World Organization After the War

September 4, 1942

Report Outline
War Aims and the Organization of Peace
United Nations as Basis of New World Order
Plans for Regional and World Organization

War Aims and the Organization of Peace

Writings and speeches of Hitler and other Nazi leaders, and the experience of the occupied countries of Europe, leave no doubt that an Axis victory in the present war would result in imposition of a “new order” that would subject the defeated nations of the West to the will and service of the German “master race” with the Japanese exercising dominion over East Asia. Under such a Pax Germanica, world peace would be enforced by a military dictatorship, ever alert to crush acts of rebellion or resistance to its authority. Secretary of the Navy Knox, in an address on October 1, 1941, suggested that defeat of the Axis should be followed by a sort of Pax Anglo-Americana, under which peace would be maintained by “a justly conducted, peace-loving force” based primarily on control of the seas by the United States and Great Britain. He voiced what he said was “the hope of the world” that such control would endure “for the next hundred years, at least.”

Atlantic Charter and War Aims of United Nations

While there is widespread agreement that when victory over the Axis gives the United Nations the opportunity to reorganize world society, provision must be made to restrain potential aggressors and Keep the peace by force, the kind of force generally contemplated is not the armed might of one or two dominant nations but an international force under the collective control of nations freely associated in a new world organization. What form that organization will take remains a matter of speculation. Nona of the governments of nations in conflict with the Axis has yet ventured to specify details of the international structure it desires to see erected after the war. All have confined their official utterances on the general post-war settlement to statements of broad principles and aims.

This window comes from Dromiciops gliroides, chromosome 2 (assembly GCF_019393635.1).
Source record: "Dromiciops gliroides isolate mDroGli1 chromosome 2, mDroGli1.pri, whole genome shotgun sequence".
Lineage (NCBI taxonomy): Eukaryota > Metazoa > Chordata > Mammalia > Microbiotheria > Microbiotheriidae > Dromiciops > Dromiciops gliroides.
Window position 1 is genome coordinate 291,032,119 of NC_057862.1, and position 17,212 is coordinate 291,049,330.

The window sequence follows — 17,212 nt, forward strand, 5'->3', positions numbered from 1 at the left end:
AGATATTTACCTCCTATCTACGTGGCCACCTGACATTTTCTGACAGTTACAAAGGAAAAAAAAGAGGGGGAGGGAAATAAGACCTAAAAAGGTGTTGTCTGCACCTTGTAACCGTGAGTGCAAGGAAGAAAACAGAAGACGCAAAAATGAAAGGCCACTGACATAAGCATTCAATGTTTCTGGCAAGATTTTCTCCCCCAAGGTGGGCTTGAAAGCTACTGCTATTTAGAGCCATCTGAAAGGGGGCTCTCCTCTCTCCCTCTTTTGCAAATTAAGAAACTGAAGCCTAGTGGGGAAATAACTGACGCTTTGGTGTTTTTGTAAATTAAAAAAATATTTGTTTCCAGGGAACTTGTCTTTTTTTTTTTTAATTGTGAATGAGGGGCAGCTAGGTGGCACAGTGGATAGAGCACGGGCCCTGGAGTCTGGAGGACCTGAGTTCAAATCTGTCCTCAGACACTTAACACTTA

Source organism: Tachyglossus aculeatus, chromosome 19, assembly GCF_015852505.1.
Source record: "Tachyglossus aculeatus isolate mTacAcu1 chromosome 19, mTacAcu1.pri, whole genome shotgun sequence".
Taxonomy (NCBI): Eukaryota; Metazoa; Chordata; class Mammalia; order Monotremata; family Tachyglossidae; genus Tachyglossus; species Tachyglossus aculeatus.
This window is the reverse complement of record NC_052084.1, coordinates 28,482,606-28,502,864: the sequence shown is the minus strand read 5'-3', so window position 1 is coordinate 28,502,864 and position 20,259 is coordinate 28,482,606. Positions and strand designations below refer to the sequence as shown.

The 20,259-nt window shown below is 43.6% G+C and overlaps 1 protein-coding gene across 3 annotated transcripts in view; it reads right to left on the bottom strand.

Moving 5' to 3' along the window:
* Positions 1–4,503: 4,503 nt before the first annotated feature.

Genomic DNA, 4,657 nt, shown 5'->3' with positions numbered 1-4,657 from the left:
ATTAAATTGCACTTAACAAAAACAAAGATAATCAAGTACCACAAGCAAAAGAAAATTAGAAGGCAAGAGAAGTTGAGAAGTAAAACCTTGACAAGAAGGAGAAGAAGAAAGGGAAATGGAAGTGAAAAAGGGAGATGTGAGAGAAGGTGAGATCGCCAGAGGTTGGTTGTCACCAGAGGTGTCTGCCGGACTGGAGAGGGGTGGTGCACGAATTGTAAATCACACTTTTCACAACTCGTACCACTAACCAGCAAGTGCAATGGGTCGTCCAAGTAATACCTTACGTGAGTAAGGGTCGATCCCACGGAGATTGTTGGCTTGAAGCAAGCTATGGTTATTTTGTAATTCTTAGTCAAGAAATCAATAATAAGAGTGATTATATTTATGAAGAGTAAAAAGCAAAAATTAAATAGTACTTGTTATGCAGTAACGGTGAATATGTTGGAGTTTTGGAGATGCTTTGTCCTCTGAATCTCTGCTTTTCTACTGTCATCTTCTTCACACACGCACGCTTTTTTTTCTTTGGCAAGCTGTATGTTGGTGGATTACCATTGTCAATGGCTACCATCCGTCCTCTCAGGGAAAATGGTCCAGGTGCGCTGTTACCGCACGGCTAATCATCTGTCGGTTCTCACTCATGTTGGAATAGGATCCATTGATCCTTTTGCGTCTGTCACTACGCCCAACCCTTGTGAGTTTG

The leading statement of such principles is the Atlantic Charter, issued by President Roosevelt and Prime Minister Churchill, August 14, 1941, at the conclusion of their celebrated North Atlantic meeting. In that document the President and the Prime Minister enunciated eight “common principles in the national policies of their respective countries on which they base their hopes for a better future for the world”:

ISSUE TRACKER for Related Reports
World War II Aftermath
Dec. 2009  Rewriting History
Dec. 18, 1981  Europe's Postwar Generations
Apr. 06, 1949  Occupation Feeding
Jun. 12, 1946  Compromise
May 22, 1946  Treaties of Alliance
May 01, 1946  European Peace Settlements
Apr. 17, 1946  International Information
Nov. 10, 1945  Nationalization
Sep. 26, 1944  The Great Powers and the Dardanelles
Feb. 23, 1944  International Cartels
Sep. 04, 1942  World Organization After the War
U.S. at War: World War II
United Nations
War and Conflict
World War II